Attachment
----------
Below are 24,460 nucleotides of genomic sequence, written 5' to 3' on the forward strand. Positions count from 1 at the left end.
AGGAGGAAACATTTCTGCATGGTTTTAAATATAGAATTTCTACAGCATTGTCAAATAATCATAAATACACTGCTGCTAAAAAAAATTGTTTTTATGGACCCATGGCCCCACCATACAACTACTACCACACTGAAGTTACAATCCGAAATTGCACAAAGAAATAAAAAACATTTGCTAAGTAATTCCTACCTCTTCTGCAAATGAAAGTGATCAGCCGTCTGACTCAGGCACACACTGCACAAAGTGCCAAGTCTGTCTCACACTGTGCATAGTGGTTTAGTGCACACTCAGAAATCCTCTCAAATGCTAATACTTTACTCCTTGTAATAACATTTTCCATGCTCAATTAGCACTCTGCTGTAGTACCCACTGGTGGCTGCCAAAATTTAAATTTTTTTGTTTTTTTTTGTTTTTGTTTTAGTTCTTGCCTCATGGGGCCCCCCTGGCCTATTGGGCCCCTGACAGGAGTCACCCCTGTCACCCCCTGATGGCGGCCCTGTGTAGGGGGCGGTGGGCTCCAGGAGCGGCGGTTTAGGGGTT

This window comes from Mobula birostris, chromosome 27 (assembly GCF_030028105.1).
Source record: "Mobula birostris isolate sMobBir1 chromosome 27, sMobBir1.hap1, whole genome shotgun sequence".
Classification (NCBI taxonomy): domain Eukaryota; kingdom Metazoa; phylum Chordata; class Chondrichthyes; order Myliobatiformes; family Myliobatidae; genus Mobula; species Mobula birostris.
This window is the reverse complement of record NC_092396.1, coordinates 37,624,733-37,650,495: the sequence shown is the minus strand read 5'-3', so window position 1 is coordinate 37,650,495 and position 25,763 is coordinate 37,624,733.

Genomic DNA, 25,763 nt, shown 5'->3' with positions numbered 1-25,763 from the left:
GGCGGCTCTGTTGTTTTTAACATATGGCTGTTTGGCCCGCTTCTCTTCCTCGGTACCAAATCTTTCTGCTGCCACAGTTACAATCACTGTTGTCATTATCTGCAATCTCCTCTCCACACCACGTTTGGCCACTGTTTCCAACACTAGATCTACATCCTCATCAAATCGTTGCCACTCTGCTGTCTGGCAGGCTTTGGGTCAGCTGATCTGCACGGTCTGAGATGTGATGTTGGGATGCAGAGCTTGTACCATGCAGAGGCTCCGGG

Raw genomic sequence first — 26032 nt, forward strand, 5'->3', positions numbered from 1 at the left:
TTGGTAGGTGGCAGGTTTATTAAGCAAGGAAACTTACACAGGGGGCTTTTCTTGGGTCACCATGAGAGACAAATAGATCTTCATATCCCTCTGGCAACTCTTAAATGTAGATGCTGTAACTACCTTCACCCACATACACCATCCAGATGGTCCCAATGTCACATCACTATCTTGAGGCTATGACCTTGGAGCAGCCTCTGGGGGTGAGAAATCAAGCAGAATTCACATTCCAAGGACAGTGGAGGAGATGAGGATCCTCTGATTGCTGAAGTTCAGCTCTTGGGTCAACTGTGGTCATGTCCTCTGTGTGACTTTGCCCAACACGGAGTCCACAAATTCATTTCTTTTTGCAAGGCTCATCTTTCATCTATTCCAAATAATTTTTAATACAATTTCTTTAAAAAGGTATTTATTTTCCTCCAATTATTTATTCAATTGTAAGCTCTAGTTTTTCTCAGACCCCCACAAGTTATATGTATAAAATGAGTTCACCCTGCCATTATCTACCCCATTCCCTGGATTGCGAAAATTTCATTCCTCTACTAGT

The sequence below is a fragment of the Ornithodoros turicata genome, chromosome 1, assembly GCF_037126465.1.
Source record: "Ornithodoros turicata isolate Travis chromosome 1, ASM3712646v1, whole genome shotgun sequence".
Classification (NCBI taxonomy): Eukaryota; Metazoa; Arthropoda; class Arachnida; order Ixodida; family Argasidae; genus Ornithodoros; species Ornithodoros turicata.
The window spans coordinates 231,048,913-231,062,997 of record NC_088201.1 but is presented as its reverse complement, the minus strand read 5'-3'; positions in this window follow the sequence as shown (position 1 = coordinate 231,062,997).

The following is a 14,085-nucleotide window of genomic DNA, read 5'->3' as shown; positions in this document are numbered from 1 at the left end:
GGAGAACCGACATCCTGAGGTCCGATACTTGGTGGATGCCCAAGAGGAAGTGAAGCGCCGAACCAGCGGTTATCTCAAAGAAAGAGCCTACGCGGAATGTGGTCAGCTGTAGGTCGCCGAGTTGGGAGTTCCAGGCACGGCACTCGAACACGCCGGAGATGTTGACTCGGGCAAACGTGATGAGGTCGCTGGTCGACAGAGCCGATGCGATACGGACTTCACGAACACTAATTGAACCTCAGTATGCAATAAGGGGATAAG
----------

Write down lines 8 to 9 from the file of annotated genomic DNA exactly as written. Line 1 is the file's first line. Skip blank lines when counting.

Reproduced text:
GGCGGCTCTGTTGTTTTTAACATATGGCTGTTTGGCCCGCTTCTCTTCCTCGGTACCAAATCTTTCTGCTGCCACAGTTACAATCACTGTTGTCATTATCTGCAATCTCCTCTCCACACCACGTTTGGCCACTGTTTCCAACACTAGATCTACATCCTCATCAAATCGTTGCCACTCTGCTGTCTGGCAGGCTTTGGGTCAGCTGATCTGCACGGTCTGAGATGTGATGTTGGGATGCAGAGCTTGTACCATGCAGAGGCTCCGGG

Raw genomic sequence first — 26032 nt, forward strand, 5'->3', positions numbered from 1 at the left: